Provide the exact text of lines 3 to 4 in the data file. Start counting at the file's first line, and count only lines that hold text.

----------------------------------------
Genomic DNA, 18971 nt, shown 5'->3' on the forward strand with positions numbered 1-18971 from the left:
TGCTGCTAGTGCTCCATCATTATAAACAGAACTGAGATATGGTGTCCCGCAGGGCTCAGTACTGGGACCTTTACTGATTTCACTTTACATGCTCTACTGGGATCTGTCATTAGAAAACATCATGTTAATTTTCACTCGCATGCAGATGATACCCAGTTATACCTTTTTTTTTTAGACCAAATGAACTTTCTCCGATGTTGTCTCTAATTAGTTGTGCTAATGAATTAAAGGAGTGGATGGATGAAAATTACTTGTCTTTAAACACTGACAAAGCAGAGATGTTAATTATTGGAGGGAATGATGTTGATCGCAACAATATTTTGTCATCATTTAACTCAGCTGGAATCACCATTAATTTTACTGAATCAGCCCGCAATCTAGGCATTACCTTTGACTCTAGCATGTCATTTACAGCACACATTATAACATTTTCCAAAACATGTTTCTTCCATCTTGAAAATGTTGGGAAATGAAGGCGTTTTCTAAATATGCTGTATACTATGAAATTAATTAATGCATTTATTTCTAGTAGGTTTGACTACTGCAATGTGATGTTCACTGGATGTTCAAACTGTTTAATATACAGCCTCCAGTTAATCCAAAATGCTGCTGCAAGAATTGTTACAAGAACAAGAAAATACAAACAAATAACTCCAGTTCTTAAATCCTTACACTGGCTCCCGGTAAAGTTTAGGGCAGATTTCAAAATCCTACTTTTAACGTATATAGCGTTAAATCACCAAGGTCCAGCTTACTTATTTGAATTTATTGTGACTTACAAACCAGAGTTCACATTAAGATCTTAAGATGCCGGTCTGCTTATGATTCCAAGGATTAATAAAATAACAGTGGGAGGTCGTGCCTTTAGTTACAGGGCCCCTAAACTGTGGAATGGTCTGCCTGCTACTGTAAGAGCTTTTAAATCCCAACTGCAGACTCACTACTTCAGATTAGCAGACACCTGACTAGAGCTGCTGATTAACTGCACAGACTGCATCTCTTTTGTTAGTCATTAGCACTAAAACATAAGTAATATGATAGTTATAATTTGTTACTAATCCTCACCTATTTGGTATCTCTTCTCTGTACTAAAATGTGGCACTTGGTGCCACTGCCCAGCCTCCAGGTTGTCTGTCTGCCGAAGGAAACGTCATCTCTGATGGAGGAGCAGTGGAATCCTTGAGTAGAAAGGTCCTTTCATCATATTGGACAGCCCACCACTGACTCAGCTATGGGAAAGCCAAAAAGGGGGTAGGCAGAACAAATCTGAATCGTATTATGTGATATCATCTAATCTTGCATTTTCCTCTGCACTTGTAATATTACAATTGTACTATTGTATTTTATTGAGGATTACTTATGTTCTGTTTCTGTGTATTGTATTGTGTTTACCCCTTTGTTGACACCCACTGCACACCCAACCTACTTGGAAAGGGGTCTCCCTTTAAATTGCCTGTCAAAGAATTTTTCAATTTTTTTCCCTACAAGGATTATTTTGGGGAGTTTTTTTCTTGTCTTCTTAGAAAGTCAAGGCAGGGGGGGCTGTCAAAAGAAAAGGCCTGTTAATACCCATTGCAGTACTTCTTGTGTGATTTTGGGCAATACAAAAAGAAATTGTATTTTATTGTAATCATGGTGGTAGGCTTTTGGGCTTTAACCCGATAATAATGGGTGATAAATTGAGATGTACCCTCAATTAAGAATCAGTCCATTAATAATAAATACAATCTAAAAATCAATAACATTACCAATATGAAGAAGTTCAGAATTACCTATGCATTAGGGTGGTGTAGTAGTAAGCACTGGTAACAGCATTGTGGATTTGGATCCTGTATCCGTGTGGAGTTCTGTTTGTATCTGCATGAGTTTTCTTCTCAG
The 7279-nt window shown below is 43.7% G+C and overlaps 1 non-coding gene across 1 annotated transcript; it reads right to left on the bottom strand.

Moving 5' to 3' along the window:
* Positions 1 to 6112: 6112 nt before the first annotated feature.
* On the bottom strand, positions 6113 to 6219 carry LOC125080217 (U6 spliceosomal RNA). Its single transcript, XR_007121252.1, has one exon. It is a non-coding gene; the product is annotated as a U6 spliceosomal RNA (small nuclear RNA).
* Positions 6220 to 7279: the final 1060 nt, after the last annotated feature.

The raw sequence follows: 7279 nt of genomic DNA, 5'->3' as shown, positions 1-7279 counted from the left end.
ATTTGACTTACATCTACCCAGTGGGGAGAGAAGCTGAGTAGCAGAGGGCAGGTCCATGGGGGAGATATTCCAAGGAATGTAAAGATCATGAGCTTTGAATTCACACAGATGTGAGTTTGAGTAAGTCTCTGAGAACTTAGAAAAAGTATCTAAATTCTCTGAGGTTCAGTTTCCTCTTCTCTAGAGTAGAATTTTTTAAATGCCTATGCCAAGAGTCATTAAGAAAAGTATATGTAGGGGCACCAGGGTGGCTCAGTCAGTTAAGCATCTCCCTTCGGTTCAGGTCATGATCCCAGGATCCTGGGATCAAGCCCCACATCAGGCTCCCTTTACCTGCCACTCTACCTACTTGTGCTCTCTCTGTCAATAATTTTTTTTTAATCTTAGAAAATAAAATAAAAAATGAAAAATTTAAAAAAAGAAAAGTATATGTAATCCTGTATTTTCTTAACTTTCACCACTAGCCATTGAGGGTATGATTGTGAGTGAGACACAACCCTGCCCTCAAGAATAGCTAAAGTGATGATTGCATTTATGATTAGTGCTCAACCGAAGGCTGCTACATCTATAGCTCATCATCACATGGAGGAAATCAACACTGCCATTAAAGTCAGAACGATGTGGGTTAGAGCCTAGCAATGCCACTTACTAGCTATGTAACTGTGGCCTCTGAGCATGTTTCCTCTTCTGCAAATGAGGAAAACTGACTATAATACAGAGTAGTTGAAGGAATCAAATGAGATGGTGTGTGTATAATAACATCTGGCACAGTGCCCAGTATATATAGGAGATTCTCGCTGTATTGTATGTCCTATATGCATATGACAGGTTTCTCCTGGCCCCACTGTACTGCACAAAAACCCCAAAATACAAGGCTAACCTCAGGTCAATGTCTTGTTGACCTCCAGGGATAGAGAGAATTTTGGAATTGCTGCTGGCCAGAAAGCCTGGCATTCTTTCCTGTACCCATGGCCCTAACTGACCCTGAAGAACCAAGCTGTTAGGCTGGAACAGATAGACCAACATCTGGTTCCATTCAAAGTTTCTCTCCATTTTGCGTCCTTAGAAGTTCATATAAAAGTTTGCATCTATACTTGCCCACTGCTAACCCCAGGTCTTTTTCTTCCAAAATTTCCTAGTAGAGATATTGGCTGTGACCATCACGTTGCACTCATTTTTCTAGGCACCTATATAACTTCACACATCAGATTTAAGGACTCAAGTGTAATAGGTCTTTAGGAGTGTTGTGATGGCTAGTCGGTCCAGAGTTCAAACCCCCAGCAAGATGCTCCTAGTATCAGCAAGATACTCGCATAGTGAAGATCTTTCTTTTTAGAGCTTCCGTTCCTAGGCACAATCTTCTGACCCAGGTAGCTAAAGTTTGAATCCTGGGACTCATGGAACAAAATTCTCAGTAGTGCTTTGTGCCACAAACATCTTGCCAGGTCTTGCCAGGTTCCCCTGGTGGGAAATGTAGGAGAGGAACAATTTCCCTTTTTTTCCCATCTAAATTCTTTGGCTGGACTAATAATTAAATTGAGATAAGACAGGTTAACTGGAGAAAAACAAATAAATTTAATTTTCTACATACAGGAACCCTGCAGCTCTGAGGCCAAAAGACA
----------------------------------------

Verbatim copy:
The 7279-nt window shown below is 43.7% G+C and overlaps 1 non-coding gene across 1 annotated transcript; it reads right to left on the bottom strand.

Moving 5' to 3' along the window: